Each has developed out of strict Minimalist esthetic, but the label has stuck. Glass used to rail against the term, but has since come to accept it, albeit without enthusiasm.

"The music has moved on," Glass said. "By 1975, what was first called Minimalism was over, but the name was catchy, and it stuck. For 30 years, people have used it without noticing it no longer described anything."

Yet, there is something in the style that has remained consistent over the years. Listen to Glass's 'Music in 12 Parts' from 1973 and to his Oscar-nominated score to this year's film, 'Notes on a Scandal', and you recognize the sound of the composer.

Yes, the music has become more lyrical, less obsessively ostinato, but Glass' fingerprints are all over it.

"It is based on repetitive figures," Munkacsi said. "I've always had my own nickname for it. I call it 'hive music,' as in a beehive. There isn't a single melody and accompaniment, like in more-familiar music, but everyone has an equal part and fits into the entire structure of the music."

The typical Glass piece begins with a figure in the middle range, either a two-note figure or an arpeggiated chord, repeated until it becomes a kind of background noise. Then he drops a single bass note at the bottom of the keyboard - boooom - underneath the arpeggio, a rock in the well. The two elements repeat, with the bass note becoming an ostinato, and finally, he drops a slow melody on top of all of it, diatonic and step-wise, usually in a soprano sax or a singer. The patterns of each part are of unequal lengths, and as they move out of phase, the arpeggio rides over a different set of bass notes and under a different descant.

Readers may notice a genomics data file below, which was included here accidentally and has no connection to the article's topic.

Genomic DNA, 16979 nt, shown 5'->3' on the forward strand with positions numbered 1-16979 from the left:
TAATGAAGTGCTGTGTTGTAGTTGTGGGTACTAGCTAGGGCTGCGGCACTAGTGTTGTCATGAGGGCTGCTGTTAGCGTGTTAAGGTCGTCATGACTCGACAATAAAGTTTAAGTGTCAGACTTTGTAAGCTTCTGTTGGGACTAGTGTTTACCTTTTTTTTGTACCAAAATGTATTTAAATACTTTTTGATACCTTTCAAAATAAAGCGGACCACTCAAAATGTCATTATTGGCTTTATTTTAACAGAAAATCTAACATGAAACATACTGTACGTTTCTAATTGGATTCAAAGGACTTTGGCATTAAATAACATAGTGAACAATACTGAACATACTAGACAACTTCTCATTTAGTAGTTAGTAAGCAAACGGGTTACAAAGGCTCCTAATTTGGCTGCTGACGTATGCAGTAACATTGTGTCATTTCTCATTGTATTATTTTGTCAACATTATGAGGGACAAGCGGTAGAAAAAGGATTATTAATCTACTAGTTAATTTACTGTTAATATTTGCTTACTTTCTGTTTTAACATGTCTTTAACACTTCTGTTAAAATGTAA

This slow change of phase, with its concomitant change in harmony, are the substance of Glass's style.In the early days, the pattern became the most important element of the style.

More recently, the melody has become more lyrical, more important.

"The music is much less defined by the music's limited elements," ensemble conductor Michael Riesman said. "Now, he writes something you could call a melody."

Embracing repetition

When it was new, Minimalism was a breath of fresh air in contemporary classical music. Through the 1960s and '70s, the anointed avant-garde was serialism, that 12-tone style that made for unlistenable music that pervaded the universities.

"I rejected serialism in my 20s," Glass said.

Instead, he found a new way to organize sound: Repetition.

"Music has always been based on repetition," he said. "Schubert repeats whole sections of his music intact. But the repetition in my music is different; it is the repetition and change in rhythm and pulse.

"The music is surprisingly old-fashioned in terms of harmony. Things like E-minor chords and C-major melodies show up over and over. The dissonance of serialism has been replaced by an almost "white-key" simplicity.